I've just now come out of our meeting with London Arts Council (LAC) and I'm sitting in a cafe trying to get myself back together. It was a very weird experience, but a weird I should have expected as I always manage to goof up one way or another.
Here's what happened:
The four of us, Jennifer Ball, Leizel Rafanan, Noelle Schmidt and I, met in a cafe for the hour before the presentation, practising what we were going to say while Jennifer put together the PowerPoint that would go with it. I was surprisingly relaxed, mostly because the ladies would be doing the bulk of the heavy lifting.
A little before we needed to, we walked the block to Innovation Works on King St, where LAC has its offices. While we waited to be called in, I could see that I was probably still the most relaxed, so I said, "Don't worry, you're all going to look very professional after me. I pride myself in being Mr. Amateur. You'll see what I mean."
I gave the opening remarks, a short summary of the whole sidewalk poetry idea, and yes I was pretty rough, to say the least. But I don't mind anymore because I'm getting used to being awkward and stumbling when I talk in public. I just assume others are getting used to seeing me that way too. (Those who know me are, anyway, but in this room Tom Cull, the Poet Laureate, was the only one who had ever heard me try to public-speak. Oh well, so it goes.) As predicted, the other three all looked very professional in comparison. We got through it and out the other side with flying colours.
It was during the back-and-forth afterwards that things went downhill. My ADD really had me by the throat, seriously limiting my ability to focus. I missed words and phrases as if they had never been spoken. Well, at one point Andrea Halwa, LAC Executive Director, was talking about how the jurying of poems in the contest would probably have to work, saying that LAC would have to pay the poets for the poems. Okay, having missed the appropriate words, and putting the wrong ones together with the wrong ones, I was totally convinced she was insisting LAC would have to pay for all submissions. I imagined 2,000 poems (the number received in St. Paul in their first year) @ say $10.00 per poem. That would use up the entire average yearly budget at St. Paul of $20,000, with nothing left over to work the program. Well, of course, I couldn't restrain myself from objecting, then objecting strenuously, and so forth. I finally slumped back in my seat and said, "This is depressing." Well, Tom, who is one of the most empathetic people I've ever met, jumped in and tried to calm me down, saying this isn't the end of it, things could be worked out. And Andrea kept trying to show me why they would have to be paid. But then, in a burst of clarity that only people like Andrea are capable of in situations like that, she suddenly realized what I was thinking and said that only the five poems selected to be stamped would be paid for!! My head spun around on my shoulders! I was so relieved it was incredible.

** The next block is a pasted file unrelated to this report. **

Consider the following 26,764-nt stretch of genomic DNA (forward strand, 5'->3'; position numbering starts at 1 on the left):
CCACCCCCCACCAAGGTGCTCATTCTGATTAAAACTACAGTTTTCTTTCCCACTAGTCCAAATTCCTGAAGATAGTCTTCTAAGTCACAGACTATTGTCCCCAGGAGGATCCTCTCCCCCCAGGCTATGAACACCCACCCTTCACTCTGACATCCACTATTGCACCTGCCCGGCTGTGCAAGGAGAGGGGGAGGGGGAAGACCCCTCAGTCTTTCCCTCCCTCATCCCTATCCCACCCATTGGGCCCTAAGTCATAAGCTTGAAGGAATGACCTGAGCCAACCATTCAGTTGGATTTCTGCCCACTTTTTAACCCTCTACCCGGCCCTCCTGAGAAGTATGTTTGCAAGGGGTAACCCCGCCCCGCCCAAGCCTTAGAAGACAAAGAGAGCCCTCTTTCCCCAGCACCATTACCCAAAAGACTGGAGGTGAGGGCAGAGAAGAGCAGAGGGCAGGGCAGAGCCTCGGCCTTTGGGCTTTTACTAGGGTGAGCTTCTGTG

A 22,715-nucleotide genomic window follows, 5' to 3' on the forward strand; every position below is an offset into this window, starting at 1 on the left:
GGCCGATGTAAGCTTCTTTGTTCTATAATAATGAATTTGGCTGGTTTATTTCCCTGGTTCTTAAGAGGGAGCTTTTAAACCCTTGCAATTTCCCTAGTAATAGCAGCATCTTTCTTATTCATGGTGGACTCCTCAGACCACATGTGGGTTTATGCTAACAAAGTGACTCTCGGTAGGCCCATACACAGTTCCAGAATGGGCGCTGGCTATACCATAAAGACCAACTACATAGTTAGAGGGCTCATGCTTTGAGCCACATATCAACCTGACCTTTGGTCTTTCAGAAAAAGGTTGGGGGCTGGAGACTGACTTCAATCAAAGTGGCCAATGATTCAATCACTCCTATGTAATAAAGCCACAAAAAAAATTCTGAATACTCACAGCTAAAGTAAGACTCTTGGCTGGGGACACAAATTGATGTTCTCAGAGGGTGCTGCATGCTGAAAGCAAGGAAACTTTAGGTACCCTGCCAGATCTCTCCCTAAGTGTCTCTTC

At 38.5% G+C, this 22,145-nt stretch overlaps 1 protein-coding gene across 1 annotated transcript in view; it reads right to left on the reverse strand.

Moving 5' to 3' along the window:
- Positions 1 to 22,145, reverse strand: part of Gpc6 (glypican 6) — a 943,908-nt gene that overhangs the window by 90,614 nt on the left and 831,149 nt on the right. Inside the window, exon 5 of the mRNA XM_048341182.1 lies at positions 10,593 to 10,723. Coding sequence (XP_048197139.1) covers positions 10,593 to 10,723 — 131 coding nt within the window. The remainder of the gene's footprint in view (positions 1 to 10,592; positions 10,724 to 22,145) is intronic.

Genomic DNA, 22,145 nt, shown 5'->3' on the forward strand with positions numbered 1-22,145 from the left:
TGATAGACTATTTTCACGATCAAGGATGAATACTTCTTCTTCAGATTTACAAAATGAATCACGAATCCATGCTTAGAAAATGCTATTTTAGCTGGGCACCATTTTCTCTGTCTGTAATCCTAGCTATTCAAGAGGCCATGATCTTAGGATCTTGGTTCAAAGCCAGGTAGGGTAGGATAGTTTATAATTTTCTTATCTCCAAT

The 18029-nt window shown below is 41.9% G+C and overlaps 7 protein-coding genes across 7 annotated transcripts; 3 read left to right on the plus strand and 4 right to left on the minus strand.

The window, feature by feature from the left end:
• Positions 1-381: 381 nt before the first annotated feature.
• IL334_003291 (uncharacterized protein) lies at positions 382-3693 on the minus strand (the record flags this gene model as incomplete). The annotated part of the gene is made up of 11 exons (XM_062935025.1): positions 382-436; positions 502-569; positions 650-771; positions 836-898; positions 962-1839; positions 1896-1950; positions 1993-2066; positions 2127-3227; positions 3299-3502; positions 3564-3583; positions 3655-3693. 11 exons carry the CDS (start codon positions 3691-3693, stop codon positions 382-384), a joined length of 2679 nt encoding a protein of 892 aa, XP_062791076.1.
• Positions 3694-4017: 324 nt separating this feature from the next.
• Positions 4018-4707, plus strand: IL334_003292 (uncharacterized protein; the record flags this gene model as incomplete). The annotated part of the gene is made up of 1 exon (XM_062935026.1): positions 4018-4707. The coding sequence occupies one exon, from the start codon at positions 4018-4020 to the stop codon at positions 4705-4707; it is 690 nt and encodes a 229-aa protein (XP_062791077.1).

Well, needless to say, we all walked out of that room feeling very much better than we might have. Let me formulate a bit of wisdom from this experience: A high is never as high as it is right after a good downer.
Anyway, after having given my mental impressions a good twist, I'm convinced LAC is going to go for it. They'll come up with their own ideas as to how to work it, but in the end, we will very likely have poems stamped into our sidewalks. I'm pretty sure. Of course, I could have missed something.
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Frank Beltrano, Bryton Mckinnon and 6 othersComments
Albert Katz Here's hoping.
Like · Reply · 1 December at 15:49
إبراهيم أشعياء عوض I think that you've done something very good for the city and for the state of the art. A pioneer, sort of. Good work! What's the next step?
Unlike · Reply · 1 · 1 December at 22:15 · Edited
Stan Burfield Hi Andrew. What's next is to just wait. See what happens. It's all out of my hands now, thank God.
Like · Reply · 1 · 1 December at 22:38
Stan Burfield Just turning on Amadeus! Catch ya later.
Like · Reply · 1 · 1 December at 22:38
Stan Burfield I came out of that meeting with a huge appreciation for Andrea Halwa, especially her clarity of mind. I admire that tremendously.
Like · Reply · 2 December at 01:20
Rocco Dalessandro Great to know the writing on the proverbial horizontal wall (sidewalk) could have at least (15 years of follows hip) the average life of sidewalks and roads is generally thought to be 15 years.
I look forward to when those 15 years will start. Of course city budgets sometimes don't do remove and replace sidewalks as often as the design endurance requires. Look forward to positive stuff resulting from your endeavour Stan and company. Thank you.
Like · Reply · 2 December at 15:16
Stan Burfield Thanks, Rocco. Of course we don't know if it will be instituted. They have to consider a lot of factors. We did about as good a job as we could in making a presentation in the limited amount of time we had before the students' semester was over. But, as Andrea Halwa explained to us, the reality of the city looking at possibly taking on a project like this is a lot different than it might seem from our limited perspective. We have our fingers crossed though.